We are all PT’s who promote and practice, or are at least educated in some form of ‘Functional Fitness’, but when it comes to program design and coaching our clients what does it take to ensure we are living by the philosophies of “Functional Training”?
To me, the concept of functional training means we’re training to improve our function in everyday activity and life. It encompasses having mobility, coordination, strength and fitness, all while having an injury and pain free body that grants us freedom to move however we want and participate in whatever activities we want every day.
This training philosophy has erupted over the past decade, and as functional-focused coaches our understanding of movement has hugely evolved from the traditional resistance and cardio training styles that dominated the fitness world in the 90’s and 00’s. So it’s essential our programming knowledge and structure also evolves to align with functional training concepts so we can achieve that strong, free, mobile body we strive for and of course get the best results for our clients too
There is a simple system you can use to ensure all of your programs are functional and balanced – this is the framework I use in every session I design.
There are two key concepts that make up this system:
The 7 Primal Movement Patterns (established by Paul Chek)
These movements mesh together to form the activities and exercises we perform everyday – to achieve optimal body balance and strength its essential we can complete all of these freely:
- Push (horizontal and vertical)
- Pull (horizontal and vertical)
- Bend / Hinge
- Twist (rotate)
- Gait (step, walk, run)
The 3 Planes of Motion
We learn about these in early stages of personal training education. And to be completely honest, back when I completed my cert 3 & 4 I initially wondered why I would ever need to remember which is which, but now as a functional coach these planes are prominent in my mind everyday!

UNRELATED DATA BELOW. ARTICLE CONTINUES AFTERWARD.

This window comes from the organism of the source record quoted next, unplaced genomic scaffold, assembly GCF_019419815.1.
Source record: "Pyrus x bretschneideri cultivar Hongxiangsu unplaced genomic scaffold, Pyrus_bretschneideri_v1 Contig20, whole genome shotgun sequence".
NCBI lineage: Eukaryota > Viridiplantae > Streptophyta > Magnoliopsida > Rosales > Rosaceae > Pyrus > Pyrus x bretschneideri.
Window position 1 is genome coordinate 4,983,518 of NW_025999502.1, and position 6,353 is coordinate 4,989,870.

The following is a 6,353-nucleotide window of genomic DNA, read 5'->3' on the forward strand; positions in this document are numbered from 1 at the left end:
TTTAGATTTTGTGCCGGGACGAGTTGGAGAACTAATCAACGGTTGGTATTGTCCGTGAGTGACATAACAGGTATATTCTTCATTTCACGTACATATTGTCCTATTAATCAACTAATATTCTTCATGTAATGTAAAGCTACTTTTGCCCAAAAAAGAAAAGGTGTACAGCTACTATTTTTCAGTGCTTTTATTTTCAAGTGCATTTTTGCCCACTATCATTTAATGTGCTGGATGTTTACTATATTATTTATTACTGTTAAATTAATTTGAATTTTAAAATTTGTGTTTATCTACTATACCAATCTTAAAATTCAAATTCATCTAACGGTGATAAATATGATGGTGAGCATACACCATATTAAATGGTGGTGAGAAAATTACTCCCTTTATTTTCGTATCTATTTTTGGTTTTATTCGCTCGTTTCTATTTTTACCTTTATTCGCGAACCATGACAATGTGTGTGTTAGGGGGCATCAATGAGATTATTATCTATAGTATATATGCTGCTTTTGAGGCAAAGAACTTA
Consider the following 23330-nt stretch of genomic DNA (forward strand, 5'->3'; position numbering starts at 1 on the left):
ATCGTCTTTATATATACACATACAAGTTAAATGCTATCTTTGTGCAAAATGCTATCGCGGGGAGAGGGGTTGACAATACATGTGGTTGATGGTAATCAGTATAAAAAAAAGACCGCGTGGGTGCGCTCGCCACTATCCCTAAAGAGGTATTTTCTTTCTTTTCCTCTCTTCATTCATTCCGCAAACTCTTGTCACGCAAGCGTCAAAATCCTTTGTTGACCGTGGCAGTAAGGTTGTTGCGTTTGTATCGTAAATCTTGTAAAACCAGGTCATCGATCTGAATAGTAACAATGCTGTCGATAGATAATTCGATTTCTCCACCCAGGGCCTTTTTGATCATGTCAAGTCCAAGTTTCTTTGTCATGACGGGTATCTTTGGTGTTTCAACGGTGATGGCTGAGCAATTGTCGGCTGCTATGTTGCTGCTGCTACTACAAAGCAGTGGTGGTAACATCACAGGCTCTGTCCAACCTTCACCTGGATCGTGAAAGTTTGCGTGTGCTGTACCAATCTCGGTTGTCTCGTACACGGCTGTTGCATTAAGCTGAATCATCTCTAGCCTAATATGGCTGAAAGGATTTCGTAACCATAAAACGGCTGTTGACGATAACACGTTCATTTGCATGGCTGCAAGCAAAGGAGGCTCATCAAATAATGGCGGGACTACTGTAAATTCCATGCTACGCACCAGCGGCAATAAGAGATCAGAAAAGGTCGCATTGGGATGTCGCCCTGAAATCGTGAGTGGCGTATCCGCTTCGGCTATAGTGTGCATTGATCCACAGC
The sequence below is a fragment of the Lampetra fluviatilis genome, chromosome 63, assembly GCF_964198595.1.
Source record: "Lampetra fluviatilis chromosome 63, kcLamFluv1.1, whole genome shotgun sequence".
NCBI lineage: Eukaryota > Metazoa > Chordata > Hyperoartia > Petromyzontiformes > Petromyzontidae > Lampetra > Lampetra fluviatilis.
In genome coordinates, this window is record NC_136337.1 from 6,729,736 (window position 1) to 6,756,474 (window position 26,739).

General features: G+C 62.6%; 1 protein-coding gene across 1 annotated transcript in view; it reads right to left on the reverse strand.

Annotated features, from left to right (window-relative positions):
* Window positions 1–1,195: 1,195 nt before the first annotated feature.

- Sagittal Plane
- Frontal (Coronal) Plane
- Transverse Plane.
To create a balanced and functional program it is key to include everything listed above – all 7 movement patterns and all 3 planes of motion.
So that we are strong and free to move in every pattern and in every plane in everyday life!
Traditional strength coaches will almost always include the first 5 primal movement patterns listed, but rotation and gait are often left out and a large proportion of exercises used are all performed in the sagittal plane.
As functional coaches it can get a little overwhelming to program, simply because the variety and combination of movements feels endless! And it’s really easy to fall into a bit of a rut using the same exercises and combinations day in and day out because they are front of mind.
Creative and balance functional program design can be SO easy when you apply this rule:
**Ensure every movement pattern and all 3 planes of motion are incorporated into every workout **
Some challenges you may have with this framework:
- What do we do with split programs (ie. programs where we are training legs one day, chest or back another etc.)?
It’s up to you whether you ensure you incorporate all the movement patterns into every single workout, or if you choose to just ensure they are incorporated across all your workouts to make up your complete program.
For me personally, I like to do every movement pattern every session in one way or another, but it doesn’t mean you can’t have a split-focus program. For example, on a leg-dominant day, I might include a Lunge & Press or complete an isometric Squat Hold while completing a Band Row at the same time – the push and pull resistance is not necessarily super heavy, but the movement pattern is still there.
- How do we work in the less common bits – gait, rotate, frontal plane and transverse plane?
Incorporating rotation immediately means you have included that transverse plane (in fact, rotation is SUCH an important movement on it’s own there will actually be a whole Wednesday Wisdom post on this next week, so stay tuned). And a quick tip to add gait and frontal plane into a workout – add a lateral step to any movement! For example, a KB Rack Squat with Lateral Step (take a side step at the top of each squat), or a KB Overhead Press with Lateral Step (hold the KB in rack during the step or take it up a notch by stepping while holding the KB in lockout at the top of the press).
Once you start using this framework programming cane become almost effortless – just work your way through and tick each movement and plane box as you go!
So go back and check out a few of your recent client programs…
are there any patterns or planes you tend to overlook? And where could you make adjustments to add those forgotten planes and patterns in?
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